Updated at 5:11 PM: Investigators are currently looking into the possibility that the bombing was staged after reportedly finding inconsistencies in the injured employee’s statement.
Authorities have also disclosed to the media that the man’s injuries do not match wounds caused by an explosion, according to ABC News.
A package with an anti-technology note that was mailed to Northeastern University exploded on campus.
The 45-year-old staff member who opened the bomb at approximately 7 PM on Sept. 13 in Holmes Hall was injured in the explosion. He has been hospitalized with minor injuries.
The building, which houses the school’s creative writing program and immersive video lab, was evacuated.
According to WBTZ-TV Anchor David Wade, the package was in a Pelican case with pull-down latches and “contained a manifesto railing against virtual reality and Facebook founder Mark Zuckerberg.”
UPDATE: WBZ I-Team sources say the package that exploded at Northeastern University was in a “Pelican case”and contained a manifesto railing against virtual reality and Facebook founder Mark Zuckerberg
— David Wade (@davidwade) September 14, 2022
The plastic case was reportedly pressurized but did not contain gunpowder.
A second suspicious package was found by the Museum of Fine Arts but was rendered safe by the bomb squad, reports The New York Post.
“We are going to be working, and continue to work, with all our campus security partners as well to make sure all the students here are safe, as well as the residents in the city,” said Boston Police Commissioner Michael Cox, who was sworn in on Aug. 15, in a statement to the media.
An investigation to the explosion is being conducted by the Boston Police and the Federal Bureau of Investigation’s Joint Terrorism Task Force.
Northeastern University is located in downtown Boston. Roughly 16,000 undergraduate students attend the school.
“Events such as the incident that took place on our Boston campus last night can create or heighten anxiety for many of us,” David Madigan, the Provost and Senior Vice President of Academic Affairs, said in a message to students, faculty, and staff. “We would like to underscore what was communicated to our community last night: Multiple law enforcement agencies have determined that the campus is safe and secure.”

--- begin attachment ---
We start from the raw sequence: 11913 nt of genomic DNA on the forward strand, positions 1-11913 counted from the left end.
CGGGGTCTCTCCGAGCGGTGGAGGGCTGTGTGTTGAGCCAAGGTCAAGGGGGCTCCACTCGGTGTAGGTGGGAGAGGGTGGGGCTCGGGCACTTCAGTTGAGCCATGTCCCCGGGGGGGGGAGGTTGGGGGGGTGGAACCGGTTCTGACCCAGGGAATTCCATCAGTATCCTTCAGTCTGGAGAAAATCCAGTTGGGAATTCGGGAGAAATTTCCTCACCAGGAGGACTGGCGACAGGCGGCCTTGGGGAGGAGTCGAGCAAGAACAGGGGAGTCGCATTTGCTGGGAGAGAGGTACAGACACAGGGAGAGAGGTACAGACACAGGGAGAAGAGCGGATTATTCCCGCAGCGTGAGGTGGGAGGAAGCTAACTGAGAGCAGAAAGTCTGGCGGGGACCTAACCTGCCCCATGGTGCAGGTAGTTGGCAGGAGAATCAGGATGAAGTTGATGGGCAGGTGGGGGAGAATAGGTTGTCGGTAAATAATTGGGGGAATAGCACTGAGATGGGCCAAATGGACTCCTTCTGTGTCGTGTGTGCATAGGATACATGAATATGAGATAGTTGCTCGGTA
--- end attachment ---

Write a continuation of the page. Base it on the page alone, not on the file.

“The safety and security of our campus community is essential and remains our highest priority. We will continue to provide continuous updates as new information becomes available,” he added.
Neighboring universities, including Boston University, Harvard, and MIT, issued warnings to students and faculty, urging them to report any suspicious packages.
Northeastern resumed normal campus activities on the morning of Sept. 14.
According to KTLA, the explosion was “one of the first big scares in Boston since 2013, when two bombs planted near the finish line of the Boston Marathon killed three spectators and wounded more than 260 others.”
“I take very seriously that this city is home to everyone’s young people, from our littlest learners up to our college students and university staff,” said Boston Mayor Michelle Wu at a press conference, per WCVB Boston. “So we want to make sure we emphasize that this is of the utmost priority: the safety and well-being of all of our young people here.”